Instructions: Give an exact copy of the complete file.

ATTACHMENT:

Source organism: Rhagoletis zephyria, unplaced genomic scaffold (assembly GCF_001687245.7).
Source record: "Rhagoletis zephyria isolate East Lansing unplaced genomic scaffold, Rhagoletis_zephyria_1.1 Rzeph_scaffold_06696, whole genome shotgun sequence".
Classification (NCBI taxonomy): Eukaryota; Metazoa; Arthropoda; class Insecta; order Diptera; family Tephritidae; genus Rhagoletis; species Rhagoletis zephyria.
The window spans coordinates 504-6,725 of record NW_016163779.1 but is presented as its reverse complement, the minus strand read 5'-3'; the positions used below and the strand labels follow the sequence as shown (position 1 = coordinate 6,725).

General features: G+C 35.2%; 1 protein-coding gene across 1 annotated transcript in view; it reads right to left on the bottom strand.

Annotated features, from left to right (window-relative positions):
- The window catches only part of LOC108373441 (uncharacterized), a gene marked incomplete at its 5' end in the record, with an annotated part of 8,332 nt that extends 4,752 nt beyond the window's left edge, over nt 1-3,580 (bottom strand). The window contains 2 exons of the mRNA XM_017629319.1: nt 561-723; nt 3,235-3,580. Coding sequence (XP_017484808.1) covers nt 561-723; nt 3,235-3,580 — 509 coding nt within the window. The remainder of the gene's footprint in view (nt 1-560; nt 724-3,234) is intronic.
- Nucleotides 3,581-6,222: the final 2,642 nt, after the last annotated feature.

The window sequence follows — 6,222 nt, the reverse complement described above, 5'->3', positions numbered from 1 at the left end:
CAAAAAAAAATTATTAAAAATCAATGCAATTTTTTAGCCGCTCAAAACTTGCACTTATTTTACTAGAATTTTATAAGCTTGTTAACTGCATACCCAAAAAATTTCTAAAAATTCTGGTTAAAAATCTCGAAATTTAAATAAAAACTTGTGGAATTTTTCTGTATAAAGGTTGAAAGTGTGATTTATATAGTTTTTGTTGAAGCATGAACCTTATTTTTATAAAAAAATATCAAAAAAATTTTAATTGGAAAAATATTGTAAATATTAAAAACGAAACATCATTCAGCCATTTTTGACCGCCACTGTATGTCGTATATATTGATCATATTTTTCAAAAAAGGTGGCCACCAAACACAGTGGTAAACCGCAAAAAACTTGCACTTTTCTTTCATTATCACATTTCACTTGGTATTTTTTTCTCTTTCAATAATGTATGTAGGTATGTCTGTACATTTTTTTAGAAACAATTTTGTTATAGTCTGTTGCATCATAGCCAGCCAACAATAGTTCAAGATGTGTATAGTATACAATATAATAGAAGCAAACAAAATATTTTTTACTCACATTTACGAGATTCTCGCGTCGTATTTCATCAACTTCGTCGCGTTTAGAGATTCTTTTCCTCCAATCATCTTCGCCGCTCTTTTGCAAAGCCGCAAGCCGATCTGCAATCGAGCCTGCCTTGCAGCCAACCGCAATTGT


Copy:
Source organism: Rhagoletis zephyria, unplaced genomic scaffold (assembly GCF_001687245.7).
Source record: "Rhagoletis zephyria isolate East Lansing unplaced genomic scaffold, Rhagoletis_zephyria_1.1 Rzeph_scaffold_06696, whole genome shotgun sequence".
Classification (NCBI taxonomy): Eukaryota; Metazoa; Arthropoda; class Insecta; order Diptera; family Tephritidae; genus Rhagoletis; species Rhagoletis zephyria.
The window spans coordinates 504-6,725 of record NW_016163779.1 but is presented as its reverse complement, the minus strand read 5'-3'; the positions used below and the strand labels follow the sequence as shown (position 1 = coordinate 6,725).

General features: G+C 35.2%; 1 protein-coding gene across 1 annotated transcript in view; it reads right to left on the bottom strand.

Annotated features, from left to right (window-relative positions):
- The window catches only part of LOC108373441 (uncharacterized), a gene marked incomplete at its 5' end in the record, with an annotated part of 8,332 nt that extends 4,752 nt beyond the window's left edge, over nt 1-3,580 (bottom strand). The window contains 2 exons of the mRNA XM_017629319.1: nt 561-723; nt 3,235-3,580. Coding sequence (XP_017484808.1) covers nt 561-723; nt 3,235-3,580 — 509 coding nt within the window. The remainder of the gene's footprint in view (nt 1-560; nt 724-3,234) is intronic.
- Nucleotides 3,581-6,222: the final 2,642 nt, after the last annotated feature.

The window sequence follows — 6,222 nt, the reverse complement described above, 5'->3', positions numbered from 1 at the left end:
CAAAAAAAAATTATTAAAAATCAATGCAATTTTTTAGCCGCTCAAAACTTGCACTTATTTTACTAGAATTTTATAAGCTTGTTAACTGCATACCCAAAAAATTTCTAAAAATTCTGGTTAAAAATCTCGAAATTTAAATAAAAACTTGTGGAATTTTTCTGTATAAAGGTTGAAAGTGTGATTTATATAGTTTTTGTTGAAGCATGAACCTTATTTTTATAAAAAAATATCAAAAAAATTTTAATTGGAAAAATATTGTAAATATTAAAAACGAAACATCATTCAGCCATTTTTGACCGCCACTGTATGTCGTATATATTGATCATATTTTTCAAAAAAGGTGGCCACCAAACACAGTGGTAAACCGCAAAAAACTTGCACTTTTCTTTCATTATCACATTTCACTTGGTATTTTTTTCTCTTTCAATAATGTATGTAGGTATGTCTGTACATTTTTTTAGAAACAATTTTGTTATAGTCTGTTGCATCATAGCCAGCCAACAATAGTTCAAGATGTGTATAGTATACAATATAATAGAAGCAAACAAAATATTTTTTACTCACATTTACGAGATTCTCGCGTCGTATTTCATCAACTTCGTCGCGTTTAGAGATTCTTTTCCTCCAATCATCTTCGCCGCTCTTTTGCAAAGCCGCAAGCCGATCTGCAATCGAGCCTGCCTTGCAGCCAACCGCAATTGT